Auld Garbs (KH)


Katharina Hauptmann's picture

As some readers may have noticed I have a thing for old things. For instance I wallow in pleasure when looking at old photos of Reykjavík.

To me, something else wielding magic are the Þjóðbúningar, the Icelandic national costumes.

The term ‘Icelandic national costume’ first came up in the 19th century while Iceland intensified its fight for independence.

In many of the photos and video clips I’ve seen depicting the old days in Iceland, people can be seen wearing the national costumes in their everyday life.

Nowadays, of course, nobody wears the national costume in the streets anymore, very much to my dismay. What a bummer…

Since 2001 the business of the national costume is regulated by the Þjóðbúningaráð (The National Costume Board). Its role is to “conserve and pass on knowledge of the Icelandic traditional costumes and how they were made, as well as to provide advice about the costumes.” The National Costume Board has a wonderful website full of interesting information and photos!

Once a year Icelanders celebrate National Costume Day.

Most information we have about the history of Icelandic fashion of the 16th and 17th centuries is provided through paintings and manuscript, whereas the sources from the 18th century are more extensive and include not only pictures and written accounts of the living conditions in Iceland and the way of life, but there are also actual fragments of clothing from that period.

But let’s talk details!

When it comes to women’s garbs, there are five different types of costumes. Two of them, kyrtill and skautbúningur were especially designed in the 18th century from scratch as ceremonial costumes, while the other types are traditional daily wear of Icelandic women in olden times.

The faldbúningur (costume with hemline) were worn since at least the 17th century and well into the 19th and had disappeared almost entirely by 1850. This costume type had a characteristic hat decorated with a curved sheet-like ornament protruding into the air; previously a large hat decorated with gold-wire bands was worn with it, as well as ruff. This costume was made of colorful materials and beautifully decorated with gold embroideries and silver belts etc.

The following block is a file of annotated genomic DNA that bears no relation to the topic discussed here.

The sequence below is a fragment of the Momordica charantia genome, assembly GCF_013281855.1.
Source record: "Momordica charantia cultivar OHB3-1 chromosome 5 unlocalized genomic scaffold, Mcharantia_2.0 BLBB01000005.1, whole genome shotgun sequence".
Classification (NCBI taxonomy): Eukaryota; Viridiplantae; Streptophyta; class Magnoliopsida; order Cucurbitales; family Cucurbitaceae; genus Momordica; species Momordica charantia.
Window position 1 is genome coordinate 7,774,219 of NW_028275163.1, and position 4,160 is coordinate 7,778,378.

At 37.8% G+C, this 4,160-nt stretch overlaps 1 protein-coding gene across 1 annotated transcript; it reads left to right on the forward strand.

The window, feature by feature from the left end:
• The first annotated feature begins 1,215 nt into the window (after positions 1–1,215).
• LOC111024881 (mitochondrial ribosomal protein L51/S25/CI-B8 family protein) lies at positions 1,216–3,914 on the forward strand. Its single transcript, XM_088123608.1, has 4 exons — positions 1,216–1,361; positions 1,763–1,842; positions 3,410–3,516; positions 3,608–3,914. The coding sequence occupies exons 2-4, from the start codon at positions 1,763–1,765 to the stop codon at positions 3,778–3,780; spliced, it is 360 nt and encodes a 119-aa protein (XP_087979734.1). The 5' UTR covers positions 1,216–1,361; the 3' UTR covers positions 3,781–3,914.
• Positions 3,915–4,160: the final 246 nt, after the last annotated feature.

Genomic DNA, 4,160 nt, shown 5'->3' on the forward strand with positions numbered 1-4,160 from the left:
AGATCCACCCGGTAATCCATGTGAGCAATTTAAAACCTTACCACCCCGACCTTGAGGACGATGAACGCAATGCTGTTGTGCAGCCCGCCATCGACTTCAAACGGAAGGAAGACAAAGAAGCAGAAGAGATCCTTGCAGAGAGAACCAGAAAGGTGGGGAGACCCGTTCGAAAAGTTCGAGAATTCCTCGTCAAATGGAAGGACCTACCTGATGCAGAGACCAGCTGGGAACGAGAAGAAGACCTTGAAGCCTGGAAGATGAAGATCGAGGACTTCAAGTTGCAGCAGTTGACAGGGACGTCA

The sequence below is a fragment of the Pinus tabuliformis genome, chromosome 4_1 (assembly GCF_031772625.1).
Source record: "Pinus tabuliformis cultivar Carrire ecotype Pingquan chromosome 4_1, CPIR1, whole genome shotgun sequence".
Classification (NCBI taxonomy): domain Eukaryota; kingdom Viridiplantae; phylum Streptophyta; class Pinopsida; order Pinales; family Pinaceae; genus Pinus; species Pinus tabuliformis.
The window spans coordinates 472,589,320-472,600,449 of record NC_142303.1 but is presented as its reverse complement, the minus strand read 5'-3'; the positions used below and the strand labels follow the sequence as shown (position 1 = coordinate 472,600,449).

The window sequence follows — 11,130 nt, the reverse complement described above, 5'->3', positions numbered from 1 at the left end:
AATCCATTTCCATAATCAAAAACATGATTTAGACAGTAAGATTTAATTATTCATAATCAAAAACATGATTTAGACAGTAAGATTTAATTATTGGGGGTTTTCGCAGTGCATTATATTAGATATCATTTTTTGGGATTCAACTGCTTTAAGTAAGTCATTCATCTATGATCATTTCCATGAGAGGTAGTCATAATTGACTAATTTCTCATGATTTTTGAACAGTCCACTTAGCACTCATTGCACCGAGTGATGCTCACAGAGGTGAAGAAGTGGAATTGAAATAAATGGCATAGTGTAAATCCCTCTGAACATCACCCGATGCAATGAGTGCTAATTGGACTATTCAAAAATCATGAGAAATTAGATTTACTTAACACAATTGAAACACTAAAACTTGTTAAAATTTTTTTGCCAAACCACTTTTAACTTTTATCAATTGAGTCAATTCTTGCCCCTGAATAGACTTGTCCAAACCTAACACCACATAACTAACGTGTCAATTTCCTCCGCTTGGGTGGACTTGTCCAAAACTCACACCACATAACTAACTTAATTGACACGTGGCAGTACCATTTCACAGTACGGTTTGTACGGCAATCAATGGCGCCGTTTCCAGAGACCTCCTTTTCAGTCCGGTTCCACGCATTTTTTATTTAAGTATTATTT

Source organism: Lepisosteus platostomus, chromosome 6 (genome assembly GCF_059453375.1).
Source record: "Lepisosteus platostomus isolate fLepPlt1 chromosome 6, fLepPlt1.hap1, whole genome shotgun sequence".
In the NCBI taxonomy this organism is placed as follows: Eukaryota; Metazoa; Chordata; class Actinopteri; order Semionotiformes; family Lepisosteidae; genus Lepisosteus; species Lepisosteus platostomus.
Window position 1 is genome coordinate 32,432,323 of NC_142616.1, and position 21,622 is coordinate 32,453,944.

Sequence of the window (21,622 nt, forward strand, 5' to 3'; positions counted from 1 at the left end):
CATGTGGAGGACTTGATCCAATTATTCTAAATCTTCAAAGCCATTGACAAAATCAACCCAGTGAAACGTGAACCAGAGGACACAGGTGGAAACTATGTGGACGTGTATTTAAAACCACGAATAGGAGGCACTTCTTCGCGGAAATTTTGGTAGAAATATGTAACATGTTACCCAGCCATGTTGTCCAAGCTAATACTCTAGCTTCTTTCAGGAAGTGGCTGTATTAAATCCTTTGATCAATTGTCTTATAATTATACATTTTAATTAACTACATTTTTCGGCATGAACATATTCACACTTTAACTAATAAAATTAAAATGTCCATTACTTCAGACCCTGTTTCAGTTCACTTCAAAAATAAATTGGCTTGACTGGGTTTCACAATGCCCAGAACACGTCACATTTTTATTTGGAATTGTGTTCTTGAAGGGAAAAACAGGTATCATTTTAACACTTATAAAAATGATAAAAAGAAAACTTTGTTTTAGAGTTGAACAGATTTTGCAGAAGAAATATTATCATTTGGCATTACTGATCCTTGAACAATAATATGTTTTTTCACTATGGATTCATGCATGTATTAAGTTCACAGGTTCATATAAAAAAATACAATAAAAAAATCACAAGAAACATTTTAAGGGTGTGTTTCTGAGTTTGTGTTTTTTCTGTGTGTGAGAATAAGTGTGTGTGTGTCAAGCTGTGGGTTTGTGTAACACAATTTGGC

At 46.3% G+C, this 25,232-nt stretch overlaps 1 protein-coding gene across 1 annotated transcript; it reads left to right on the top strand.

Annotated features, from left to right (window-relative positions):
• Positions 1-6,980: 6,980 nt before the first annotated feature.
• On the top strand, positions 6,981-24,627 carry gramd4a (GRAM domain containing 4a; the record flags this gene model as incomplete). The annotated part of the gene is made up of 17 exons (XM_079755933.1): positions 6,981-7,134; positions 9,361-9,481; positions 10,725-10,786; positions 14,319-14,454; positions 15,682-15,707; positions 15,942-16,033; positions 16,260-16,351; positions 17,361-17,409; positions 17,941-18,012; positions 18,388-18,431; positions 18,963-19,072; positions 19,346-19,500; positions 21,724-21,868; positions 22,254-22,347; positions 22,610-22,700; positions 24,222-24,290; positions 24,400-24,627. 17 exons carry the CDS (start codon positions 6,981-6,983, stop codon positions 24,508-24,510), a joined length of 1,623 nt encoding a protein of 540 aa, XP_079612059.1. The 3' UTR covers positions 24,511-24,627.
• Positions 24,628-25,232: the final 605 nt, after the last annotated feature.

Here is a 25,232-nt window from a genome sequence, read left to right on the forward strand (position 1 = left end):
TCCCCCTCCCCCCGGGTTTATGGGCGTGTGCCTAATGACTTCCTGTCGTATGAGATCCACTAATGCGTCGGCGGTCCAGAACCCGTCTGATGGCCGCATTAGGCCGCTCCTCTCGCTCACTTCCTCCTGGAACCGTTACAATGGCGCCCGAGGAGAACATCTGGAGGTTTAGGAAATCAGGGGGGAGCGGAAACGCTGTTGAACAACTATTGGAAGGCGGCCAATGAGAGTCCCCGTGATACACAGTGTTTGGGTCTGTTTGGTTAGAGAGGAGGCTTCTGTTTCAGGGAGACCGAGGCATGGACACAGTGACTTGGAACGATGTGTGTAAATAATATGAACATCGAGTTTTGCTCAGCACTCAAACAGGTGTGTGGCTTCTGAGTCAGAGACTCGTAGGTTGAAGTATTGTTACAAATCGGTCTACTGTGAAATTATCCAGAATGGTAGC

Iceland's national costume

National costume from the 19th century. Photo: Páll Stefánsson.

The peysuföt followed the faldbúningur but were simpler and less decorative than their predecessor. They are woolen, darker clothes and usually consist of a twill skirt and a jacket of fine knitted woolen yearn with a black tail cap made of velvet. It is believed that this outfit was designed when women were seeking simpler working clothes than the faldbúningur. Therefore they started incorporating certain articles of men’s clothing into their attire. This includes both the tail-cap and the peysa which originally was a jacket with a single row of buttons, but evolved into this costume and eventually discarded with the buttons.

In the 20th century, peysuföt were still worn with some modifications.

Upphlutur, some kind of tight shirt or bodice, had always been part of the old faldbúningur as an undergarment. The upphlutur evolved from undergarment into its a costume of its own right and it was characteristic for its brightly colored bodice and its tail cap.

When the faldbúningur wasn’t used anymore, an Icelandic artist, Sigurður Guðmundsson, designed two new costumes, the skautbúningur and the kyrtill.

The skautbúningur is supposed to be a modernized variation of the good, old faldbúningur. The dress itself is mostly black with a white lacy shirt worn underneath. The dress is decorated with lavish embroideries as well as with buttons, belt and brooch made of gold. And of course it goes with a weird hat.

The kyrtill (‘frock’ or ‘blouse’) was designed to look like Viking-age costumes. It however incorporates a strange looking hat similar to the one on the skautbúningur. While Sigurður’s vision of the Viking age costume remains popular, costumes designed to more closely resemble archaeological finds have gained some popularity as well.

I’ve seen pictures of brides here in Iceland wearing either the skautbúningur or kyrtill at their Viking style wedding ceremony. How cool is that?

I wish more people would still wear those costumes today… I think they are just beautiful if only it wasn’t for those ridiculous hats!

I’m aware that I’ve only talked about women’s clothing here. As usual, women’s fashion is more elaborate than men’s clothes and therefore way more interesting.

Sorry boys! Maybe I will explore the men’s versions of the national costumes next time.

Katharina Hauptmann - [email protected]

Views expressed here are the author's own and do not necessarily reflect the opinions of Iceland Review.